Abstract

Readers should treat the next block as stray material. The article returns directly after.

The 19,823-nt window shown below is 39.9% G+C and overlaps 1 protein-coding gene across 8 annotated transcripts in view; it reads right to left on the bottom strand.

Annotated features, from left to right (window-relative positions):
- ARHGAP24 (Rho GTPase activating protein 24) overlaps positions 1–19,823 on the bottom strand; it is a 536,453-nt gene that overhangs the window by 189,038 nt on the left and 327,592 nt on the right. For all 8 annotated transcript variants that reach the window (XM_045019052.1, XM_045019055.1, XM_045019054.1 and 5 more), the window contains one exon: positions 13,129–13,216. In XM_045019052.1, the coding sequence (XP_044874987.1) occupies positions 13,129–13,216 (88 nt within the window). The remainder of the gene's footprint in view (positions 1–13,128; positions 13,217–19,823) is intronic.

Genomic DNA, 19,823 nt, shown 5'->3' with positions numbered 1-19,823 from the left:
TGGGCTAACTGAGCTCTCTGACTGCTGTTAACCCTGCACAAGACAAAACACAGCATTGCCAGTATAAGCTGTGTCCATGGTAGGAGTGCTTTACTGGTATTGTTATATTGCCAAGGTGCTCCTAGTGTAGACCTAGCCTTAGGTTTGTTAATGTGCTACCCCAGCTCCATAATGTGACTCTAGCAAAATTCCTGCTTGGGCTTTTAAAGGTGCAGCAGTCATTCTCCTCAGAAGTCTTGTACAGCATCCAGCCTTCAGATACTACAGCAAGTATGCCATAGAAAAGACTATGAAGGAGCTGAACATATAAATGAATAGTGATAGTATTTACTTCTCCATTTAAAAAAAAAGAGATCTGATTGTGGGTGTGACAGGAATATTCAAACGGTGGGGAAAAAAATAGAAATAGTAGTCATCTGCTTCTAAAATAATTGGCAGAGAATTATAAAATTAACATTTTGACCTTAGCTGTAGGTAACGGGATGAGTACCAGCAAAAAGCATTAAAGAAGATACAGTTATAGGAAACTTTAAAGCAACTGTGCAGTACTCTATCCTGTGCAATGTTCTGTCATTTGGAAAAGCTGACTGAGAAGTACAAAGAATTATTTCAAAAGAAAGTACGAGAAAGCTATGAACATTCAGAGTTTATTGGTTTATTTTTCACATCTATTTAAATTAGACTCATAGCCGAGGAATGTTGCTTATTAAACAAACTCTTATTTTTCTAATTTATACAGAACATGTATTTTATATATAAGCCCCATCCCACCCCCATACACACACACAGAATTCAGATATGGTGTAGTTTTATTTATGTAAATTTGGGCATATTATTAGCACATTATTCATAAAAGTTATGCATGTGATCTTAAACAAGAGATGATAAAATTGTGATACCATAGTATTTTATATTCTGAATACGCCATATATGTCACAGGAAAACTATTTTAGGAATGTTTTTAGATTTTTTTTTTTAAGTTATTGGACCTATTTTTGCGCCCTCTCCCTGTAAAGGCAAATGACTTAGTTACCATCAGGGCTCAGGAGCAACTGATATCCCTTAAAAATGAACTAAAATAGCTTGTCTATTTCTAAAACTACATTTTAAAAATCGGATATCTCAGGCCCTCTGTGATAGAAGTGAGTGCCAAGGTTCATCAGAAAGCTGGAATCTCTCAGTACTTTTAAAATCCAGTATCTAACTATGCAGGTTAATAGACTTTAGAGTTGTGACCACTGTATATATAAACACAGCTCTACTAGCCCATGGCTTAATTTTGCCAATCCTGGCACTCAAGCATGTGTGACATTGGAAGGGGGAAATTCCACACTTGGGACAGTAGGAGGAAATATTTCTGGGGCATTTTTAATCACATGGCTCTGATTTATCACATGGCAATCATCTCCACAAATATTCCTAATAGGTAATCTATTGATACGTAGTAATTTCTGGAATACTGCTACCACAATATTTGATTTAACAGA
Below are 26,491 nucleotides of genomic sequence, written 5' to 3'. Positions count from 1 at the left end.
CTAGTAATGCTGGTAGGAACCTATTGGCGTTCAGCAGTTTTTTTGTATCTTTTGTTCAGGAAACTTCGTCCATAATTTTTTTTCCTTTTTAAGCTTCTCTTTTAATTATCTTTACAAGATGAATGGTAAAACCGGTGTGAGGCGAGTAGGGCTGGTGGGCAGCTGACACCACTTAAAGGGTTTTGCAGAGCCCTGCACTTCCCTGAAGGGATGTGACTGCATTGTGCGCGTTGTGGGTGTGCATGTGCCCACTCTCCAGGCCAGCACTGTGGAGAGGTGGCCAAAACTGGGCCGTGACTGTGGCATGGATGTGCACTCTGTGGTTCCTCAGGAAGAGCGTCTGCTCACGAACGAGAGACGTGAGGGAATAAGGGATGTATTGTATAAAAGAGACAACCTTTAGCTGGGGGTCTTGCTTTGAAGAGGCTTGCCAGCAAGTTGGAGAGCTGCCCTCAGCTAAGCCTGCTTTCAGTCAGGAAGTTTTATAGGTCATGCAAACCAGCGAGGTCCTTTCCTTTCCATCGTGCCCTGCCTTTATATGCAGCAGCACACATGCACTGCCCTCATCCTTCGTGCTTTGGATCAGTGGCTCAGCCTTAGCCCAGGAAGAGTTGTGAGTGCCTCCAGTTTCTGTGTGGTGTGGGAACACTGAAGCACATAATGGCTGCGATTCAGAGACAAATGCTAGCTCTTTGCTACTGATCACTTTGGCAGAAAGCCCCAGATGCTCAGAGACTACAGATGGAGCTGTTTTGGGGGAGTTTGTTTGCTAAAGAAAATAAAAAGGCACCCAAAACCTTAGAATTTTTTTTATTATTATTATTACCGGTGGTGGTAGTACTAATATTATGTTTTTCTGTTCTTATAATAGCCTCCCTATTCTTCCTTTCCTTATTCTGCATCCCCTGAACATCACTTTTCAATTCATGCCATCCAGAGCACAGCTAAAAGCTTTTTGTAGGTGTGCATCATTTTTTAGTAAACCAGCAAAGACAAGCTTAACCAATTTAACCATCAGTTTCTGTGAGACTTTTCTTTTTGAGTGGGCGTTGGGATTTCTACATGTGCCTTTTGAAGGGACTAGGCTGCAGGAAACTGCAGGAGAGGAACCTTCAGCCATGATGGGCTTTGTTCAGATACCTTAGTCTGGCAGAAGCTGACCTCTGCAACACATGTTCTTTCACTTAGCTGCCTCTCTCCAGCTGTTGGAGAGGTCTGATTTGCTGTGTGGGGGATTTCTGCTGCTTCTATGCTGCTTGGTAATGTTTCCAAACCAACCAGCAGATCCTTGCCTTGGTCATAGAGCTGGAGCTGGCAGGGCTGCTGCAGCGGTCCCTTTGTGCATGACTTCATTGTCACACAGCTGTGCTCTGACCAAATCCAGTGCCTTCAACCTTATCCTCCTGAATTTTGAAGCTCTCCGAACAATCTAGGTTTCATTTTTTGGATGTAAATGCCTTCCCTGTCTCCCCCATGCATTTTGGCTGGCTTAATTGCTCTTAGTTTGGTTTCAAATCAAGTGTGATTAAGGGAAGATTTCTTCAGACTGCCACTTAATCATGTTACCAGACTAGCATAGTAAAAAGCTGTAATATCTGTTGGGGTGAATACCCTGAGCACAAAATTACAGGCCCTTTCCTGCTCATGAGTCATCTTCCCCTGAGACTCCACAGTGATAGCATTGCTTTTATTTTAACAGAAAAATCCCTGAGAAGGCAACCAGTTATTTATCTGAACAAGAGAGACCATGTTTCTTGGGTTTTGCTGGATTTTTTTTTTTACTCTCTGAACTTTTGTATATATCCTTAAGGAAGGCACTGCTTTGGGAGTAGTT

The Upper Ordovician Trenton Group of southern Quebec represents the last Taconian foreland basin carbonate unit in the Quebec Reentrant, prior to final collapse of Laurentia's continental margin and its burial under synorogenic flysch. The Trenton Group, either conformably or unconformably, overlies the Black River Group and is in turn conformably overlain by the Utica Shales. The tripartite Trenton carbonate unit records progressive deepening: (1) very shallow to shallow subtidal, (2) shallow to deep carbonate ramp, and (3) shallow to deep outer shelf. Regional facies distribution, lithotectonic elements, and thickness variations indicate that the Trenton shelf was dissected by extensional faults delineating blocks subsiding at various rates. This scenario compares favourably with Taconian foreland basin development in the Middle Ordovician Table Head Group at the St. Lawrence Promontory, Newfoundland. A similar stratigraphic succession and tectono-sedimentary history occurring 10–15 Ma earlier at the St. Lawrence Promontory than in the Quebec Reentrant argues for a primary tectonic control for the demise of carbonate sedimentation at the margin. The diachroneity in the foreland evolution can be related to the irregular morphology of the Laurentia continental margin.

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